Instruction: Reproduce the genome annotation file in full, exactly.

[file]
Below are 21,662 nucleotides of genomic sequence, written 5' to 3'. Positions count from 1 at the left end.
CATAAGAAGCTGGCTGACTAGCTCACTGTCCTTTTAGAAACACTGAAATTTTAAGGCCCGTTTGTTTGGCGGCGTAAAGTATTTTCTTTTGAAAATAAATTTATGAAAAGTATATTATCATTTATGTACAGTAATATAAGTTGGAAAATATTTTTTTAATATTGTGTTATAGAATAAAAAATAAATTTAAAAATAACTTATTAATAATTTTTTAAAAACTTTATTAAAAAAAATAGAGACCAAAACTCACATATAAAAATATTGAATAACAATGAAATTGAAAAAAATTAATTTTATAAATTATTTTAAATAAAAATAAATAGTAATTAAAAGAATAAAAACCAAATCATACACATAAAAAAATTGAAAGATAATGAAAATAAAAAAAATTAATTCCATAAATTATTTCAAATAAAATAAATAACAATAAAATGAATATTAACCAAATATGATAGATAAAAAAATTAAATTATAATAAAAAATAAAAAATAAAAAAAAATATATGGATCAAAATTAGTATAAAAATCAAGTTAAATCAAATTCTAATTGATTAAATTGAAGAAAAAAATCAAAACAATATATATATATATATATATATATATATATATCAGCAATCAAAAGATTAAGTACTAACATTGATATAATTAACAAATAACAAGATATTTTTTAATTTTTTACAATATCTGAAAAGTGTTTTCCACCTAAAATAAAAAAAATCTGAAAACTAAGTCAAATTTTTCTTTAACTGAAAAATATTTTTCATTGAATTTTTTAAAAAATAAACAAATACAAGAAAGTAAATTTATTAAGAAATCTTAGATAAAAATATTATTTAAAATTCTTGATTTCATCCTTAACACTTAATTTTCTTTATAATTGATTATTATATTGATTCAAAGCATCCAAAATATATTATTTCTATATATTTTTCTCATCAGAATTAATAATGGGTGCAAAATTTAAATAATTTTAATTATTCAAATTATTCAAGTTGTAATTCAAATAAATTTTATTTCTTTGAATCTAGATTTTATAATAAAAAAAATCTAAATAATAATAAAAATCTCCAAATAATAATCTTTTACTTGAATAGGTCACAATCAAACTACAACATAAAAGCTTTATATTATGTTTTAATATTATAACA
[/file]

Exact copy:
Below are 21,662 nucleotides of genomic sequence, written 5' to 3'. Positions count from 1 at the left end.
CATAAGAAGCTGGCTGACTAGCTCACTGTCCTTTTAGAAACACTGAAATTTTAAGGCCCGTTTGTTTGGCGGCGTAAAGTATTTTCTTTTGAAAATAAATTTATGAAAAGTATATTATCATTTATGTACAGTAATATAAGTTGGAAAATATTTTTTTAATATTGTGTTATAGAATAAAAAATAAATTTAAAAATAACTTATTAATAATTTTTTAAAAACTTTATTAAAAAAAATAGAGACCAAAACTCACATATAAAAATATTGAATAACAATGAAATTGAAAAAAATTAATTTTATAAATTATTTTAAATAAAAATAAATAGTAATTAAAAGAATAAAAACCAAATCATACACATAAAAAAATTGAAAGATAATGAAAATAAAAAAAATTAATTCCATAAATTATTTCAAATAAAATAAATAACAATAAAATGAATATTAACCAAATATGATAGATAAAAAAATTAAATTATAATAAAAAATAAAAAATAAAAAAAAATATATGGATCAAAATTAGTATAAAAATCAAGTTAAATCAAATTCTAATTGATTAAATTGAAGAAAAAAATCAAAACAATATATATATATATATATATATATATATATATCAGCAATCAAAAGATTAAGTACTAACATTGATATAATTAACAAATAACAAGATATTTTTTAATTTTTTACAATATCTGAAAAGTGTTTTCCACCTAAAATAAAAAAAATCTGAAAACTAAGTCAAATTTTTCTTTAACTGAAAAATATTTTTCATTGAATTTTTTAAAAAATAAACAAATACAAGAAAGTAAATTTATTAAGAAATCTTAGATAAAAATATTATTTAAAATTCTTGATTTCATCCTTAACACTTAATTTTCTTTATAATTGATTATTATATTGATTCAAAGCATCCAAAATATATTATTTCTATATATTTTTCTCATCAGAATTAATAATGGGTGCAAAATTTAAATAATTTTAATTATTCAAATTATTCAAGTTGTAATTCAAATAAATTTTATTTCTTTGAATCTAGATTTTATAATAAAAAAAATCTAAATAATAATAAAAATCTCCAAATAATAATCTTTTACTTGAATAGGTCACAATCAAACTACAACATAAAAGCTTTATATTATGTTTTAATATTATAACA